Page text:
UFC 197 Breakdown: The Return of the Twitch King


As a whole, I thoroughly enjoyed UFC 197. The preliminary bouts didn't fully meet my expectations. A ton of decisions and not enough action. However, this event presented one of the most entertaining main cards I've seen in a while. It successfully told stories about failure, legacy and accomplishment. Today, I'll be briefly talking about the three biggest fights of the night. Before we talk about those bouts, I'd quickly like to shout out Yair Rodriguez for getting a killer knockout and Walt Harris for finally getting his interview with Rogan. With that being said, let's talk about UFC 197.


Anthony Pettis vs. Edson Barboza


Going into this fight, I was expecting fireworks. Both guys are some of the hardest strikers in the lightweight division. I was picturing a battle full of crazy combinations, kicks and an eventual KO. That did not happen.

I'm not taking anything away from the contest. It was extremely tactical and hard fought. At the end, Edson Barboza won in a pretty clear unanimous decision. What was his key? He never allowed Pettis to get going. Anthony just didn't feel comfortable out there. Some can say it is because he was nervous, but I think it's a result of Barboza’s gameplan. From the very beginning, he stuck to fundamentals. Whenever Pettis attempted to start something, Edson would counter with an incredibly fast jab and an overhand hook. At times it would connect, at times it wouldn't. The important thing is that Pettis didn't land any major strikes.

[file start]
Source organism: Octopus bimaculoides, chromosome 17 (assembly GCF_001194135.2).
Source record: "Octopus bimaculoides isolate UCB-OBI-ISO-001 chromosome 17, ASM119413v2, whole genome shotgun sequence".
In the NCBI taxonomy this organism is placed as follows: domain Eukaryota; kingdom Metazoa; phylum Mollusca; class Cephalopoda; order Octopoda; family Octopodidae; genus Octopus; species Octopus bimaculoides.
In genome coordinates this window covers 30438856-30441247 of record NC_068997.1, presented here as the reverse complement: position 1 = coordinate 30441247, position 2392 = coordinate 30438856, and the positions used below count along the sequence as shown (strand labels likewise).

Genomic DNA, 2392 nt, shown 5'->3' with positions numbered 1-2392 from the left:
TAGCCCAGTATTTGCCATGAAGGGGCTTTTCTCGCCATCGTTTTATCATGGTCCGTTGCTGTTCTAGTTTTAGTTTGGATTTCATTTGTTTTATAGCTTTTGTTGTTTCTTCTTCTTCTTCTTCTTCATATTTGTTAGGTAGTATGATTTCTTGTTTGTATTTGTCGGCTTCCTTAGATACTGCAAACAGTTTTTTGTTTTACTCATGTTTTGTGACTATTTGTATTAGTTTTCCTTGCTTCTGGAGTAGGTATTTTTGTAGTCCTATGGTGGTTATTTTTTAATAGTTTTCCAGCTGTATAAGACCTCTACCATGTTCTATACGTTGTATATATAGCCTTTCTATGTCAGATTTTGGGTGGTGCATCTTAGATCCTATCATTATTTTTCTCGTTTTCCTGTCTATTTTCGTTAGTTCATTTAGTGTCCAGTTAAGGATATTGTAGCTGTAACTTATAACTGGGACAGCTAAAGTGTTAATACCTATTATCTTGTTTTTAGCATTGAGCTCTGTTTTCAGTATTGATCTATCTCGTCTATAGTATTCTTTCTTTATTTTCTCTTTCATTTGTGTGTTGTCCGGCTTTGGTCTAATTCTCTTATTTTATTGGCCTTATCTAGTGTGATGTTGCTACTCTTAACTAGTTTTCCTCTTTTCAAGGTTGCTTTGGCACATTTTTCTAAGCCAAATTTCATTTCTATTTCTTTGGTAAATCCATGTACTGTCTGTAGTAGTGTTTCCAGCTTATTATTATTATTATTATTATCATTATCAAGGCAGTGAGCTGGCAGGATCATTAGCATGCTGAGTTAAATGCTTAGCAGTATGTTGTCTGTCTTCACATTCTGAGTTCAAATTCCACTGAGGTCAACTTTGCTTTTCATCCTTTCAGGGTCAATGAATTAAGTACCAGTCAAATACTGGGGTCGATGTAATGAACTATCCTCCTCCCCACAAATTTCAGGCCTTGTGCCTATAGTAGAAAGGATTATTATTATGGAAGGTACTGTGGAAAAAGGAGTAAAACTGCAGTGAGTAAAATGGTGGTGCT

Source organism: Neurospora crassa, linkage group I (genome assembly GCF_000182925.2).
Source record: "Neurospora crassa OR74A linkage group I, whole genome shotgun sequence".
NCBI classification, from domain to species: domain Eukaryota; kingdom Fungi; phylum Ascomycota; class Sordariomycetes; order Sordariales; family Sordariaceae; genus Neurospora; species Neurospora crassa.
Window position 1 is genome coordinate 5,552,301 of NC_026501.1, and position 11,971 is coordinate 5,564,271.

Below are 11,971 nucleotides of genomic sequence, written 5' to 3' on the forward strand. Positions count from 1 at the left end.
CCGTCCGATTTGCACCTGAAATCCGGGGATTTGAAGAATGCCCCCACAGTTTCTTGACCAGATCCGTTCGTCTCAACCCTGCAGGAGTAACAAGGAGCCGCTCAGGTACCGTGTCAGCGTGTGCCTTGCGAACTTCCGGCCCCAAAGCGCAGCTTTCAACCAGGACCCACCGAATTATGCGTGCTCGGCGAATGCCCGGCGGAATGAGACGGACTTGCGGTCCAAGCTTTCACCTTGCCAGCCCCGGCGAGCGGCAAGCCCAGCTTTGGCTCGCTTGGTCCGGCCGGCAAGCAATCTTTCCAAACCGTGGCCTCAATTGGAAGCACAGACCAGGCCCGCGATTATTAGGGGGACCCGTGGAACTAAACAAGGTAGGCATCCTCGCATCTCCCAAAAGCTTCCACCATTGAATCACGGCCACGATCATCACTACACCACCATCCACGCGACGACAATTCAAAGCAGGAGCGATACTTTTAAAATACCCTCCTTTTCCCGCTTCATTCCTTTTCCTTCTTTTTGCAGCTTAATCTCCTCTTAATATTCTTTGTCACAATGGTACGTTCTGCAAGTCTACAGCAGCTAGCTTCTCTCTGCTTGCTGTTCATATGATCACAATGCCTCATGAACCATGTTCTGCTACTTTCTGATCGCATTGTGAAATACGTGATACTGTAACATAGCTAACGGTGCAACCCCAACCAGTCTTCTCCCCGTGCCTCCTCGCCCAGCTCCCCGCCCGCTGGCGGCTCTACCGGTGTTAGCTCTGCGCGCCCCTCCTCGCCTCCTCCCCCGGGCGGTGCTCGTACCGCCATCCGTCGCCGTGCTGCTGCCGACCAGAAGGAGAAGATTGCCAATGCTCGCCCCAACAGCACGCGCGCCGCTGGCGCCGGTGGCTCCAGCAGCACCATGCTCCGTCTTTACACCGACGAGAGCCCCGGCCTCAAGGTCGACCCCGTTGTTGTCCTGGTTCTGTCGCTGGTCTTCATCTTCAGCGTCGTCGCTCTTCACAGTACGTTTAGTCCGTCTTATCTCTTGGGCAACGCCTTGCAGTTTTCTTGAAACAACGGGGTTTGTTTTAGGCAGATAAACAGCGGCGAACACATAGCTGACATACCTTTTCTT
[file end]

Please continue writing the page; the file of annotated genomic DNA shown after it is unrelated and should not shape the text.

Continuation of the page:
However, something that did land are leg kicks. Seriously, Edson went in on Showtime’s left leg. Over and over. Countless, vicious leg kicks that left Pettis tight looking rather purple. By the time the bell rang, there was a clear winner, and his name was Edson Barboza.

You have to be happy for Edson. He went in with a killer gameplan, and it worked. But a part of me feels really bad for Anthony. If we're being honest, this was a make or break moment for him. If he wanted to remain as a title contender, he had to win this fight. This is his third consecutive loss. Something has to change. Now.